Alcohol Consumption Advice

The UK government recommends that both men and women should not drink more than 14 units of alcohol a week.

For more information on safe drinking guidelines, we recommend visiting the NHS and drinkaware websites.

 

What comprises a unit of alcohol...

A unit of alcohol is equivalent to 10 milliliters of pure ethanol (the active chemical ingredient in alcoholic beverages).
The number of units of alcohol in a drink can be determined by multiplying the volume of the drink (in millilters) by its % ABV and dividing by 1000.

Thus a glass of wine (125ml) at 12.5% ABV equates to:

125 x 12.5
1000= 1.6 units

Beneficial effects

Alcohol consumed in moderation has been linked by certain studies in reducing the risk of coronary heart disease. Alcohol consumption in conjuction with high intakes of fruit and vegetables may also explain the so-called 'French paradox'. the Franch diet is relatively high in saturated fat, yet the death rate from coronary heart disease remains relatively low. It is thought that this is partly due to compounds in red wine that counteract saturated fats.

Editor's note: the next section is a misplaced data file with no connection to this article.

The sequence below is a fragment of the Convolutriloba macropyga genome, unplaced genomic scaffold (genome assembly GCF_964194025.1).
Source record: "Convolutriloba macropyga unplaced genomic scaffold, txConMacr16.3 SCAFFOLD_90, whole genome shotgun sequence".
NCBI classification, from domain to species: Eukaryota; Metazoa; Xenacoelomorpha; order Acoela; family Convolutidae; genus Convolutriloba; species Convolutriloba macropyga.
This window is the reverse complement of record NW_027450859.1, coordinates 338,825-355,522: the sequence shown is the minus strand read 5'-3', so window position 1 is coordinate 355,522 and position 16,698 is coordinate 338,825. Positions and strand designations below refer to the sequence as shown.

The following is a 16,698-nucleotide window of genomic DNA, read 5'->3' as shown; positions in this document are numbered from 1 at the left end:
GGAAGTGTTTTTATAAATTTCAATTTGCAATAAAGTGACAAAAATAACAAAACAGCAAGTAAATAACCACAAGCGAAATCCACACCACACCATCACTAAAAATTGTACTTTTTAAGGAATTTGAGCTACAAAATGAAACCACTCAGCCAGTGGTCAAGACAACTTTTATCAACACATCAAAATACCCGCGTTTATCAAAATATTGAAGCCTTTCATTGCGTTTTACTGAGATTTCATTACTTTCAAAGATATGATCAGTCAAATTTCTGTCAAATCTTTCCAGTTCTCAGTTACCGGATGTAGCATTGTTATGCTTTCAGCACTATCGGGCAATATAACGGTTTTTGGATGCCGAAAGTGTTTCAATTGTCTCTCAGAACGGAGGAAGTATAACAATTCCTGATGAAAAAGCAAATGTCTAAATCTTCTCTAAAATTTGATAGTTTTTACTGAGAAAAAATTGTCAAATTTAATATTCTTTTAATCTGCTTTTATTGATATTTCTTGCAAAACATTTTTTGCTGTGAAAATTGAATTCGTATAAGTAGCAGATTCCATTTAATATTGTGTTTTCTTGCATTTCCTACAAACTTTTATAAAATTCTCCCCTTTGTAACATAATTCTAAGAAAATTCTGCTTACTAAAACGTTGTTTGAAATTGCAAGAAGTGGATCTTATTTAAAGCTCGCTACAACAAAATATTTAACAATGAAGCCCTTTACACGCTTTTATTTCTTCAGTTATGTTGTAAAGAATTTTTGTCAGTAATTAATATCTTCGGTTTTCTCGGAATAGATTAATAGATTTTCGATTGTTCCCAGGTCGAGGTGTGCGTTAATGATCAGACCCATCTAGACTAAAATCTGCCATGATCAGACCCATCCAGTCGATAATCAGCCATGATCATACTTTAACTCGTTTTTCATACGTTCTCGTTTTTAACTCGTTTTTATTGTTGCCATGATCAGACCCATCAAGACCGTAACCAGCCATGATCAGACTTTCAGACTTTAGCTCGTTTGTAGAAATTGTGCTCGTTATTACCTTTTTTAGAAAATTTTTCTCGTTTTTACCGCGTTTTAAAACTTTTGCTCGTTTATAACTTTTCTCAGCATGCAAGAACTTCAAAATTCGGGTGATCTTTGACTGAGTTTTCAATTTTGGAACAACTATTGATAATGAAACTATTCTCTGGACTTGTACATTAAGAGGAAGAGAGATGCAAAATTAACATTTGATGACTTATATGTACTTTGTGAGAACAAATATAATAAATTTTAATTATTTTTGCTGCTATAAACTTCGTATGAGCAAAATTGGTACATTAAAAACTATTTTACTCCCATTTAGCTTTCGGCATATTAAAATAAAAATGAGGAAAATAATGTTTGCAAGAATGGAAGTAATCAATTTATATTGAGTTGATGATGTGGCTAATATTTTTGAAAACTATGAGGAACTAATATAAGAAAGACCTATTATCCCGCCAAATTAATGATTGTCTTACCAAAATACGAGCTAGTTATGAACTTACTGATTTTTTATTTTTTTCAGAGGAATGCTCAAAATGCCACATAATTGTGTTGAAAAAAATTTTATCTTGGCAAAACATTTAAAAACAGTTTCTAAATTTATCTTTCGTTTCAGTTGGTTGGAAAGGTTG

Nutritive Value

Alcohol is a high source of energy, providing 7 calories per gram of alcohol. It is often referred to as a source of 'empty calories', meaning that it has no nutritive value other than providing energy. This isn't strictly true as some alcoholic drinks contain sugars and traces of vitamins and minerals, although not usually in amounts that make any significant contribution to the diet.

The energy provided by an alcoholic drink depends on the percentage of alcohol it contains. It is difficult to give the calorie (kcal) content for an alcoholic drink in general, due to the variance in alcohol content, and this must be considered when looking at the following values.

Wines, small glass (125ml) Typical calorie (Kcal) content
Red wine 85
Rose wine, medium 89
Sweet white wine 118
Medium white wine 94
Sparkling white wine 95
Fortified wine (50ml) Typical calorie (Kcal) content
Port 79
Sherry, dry 58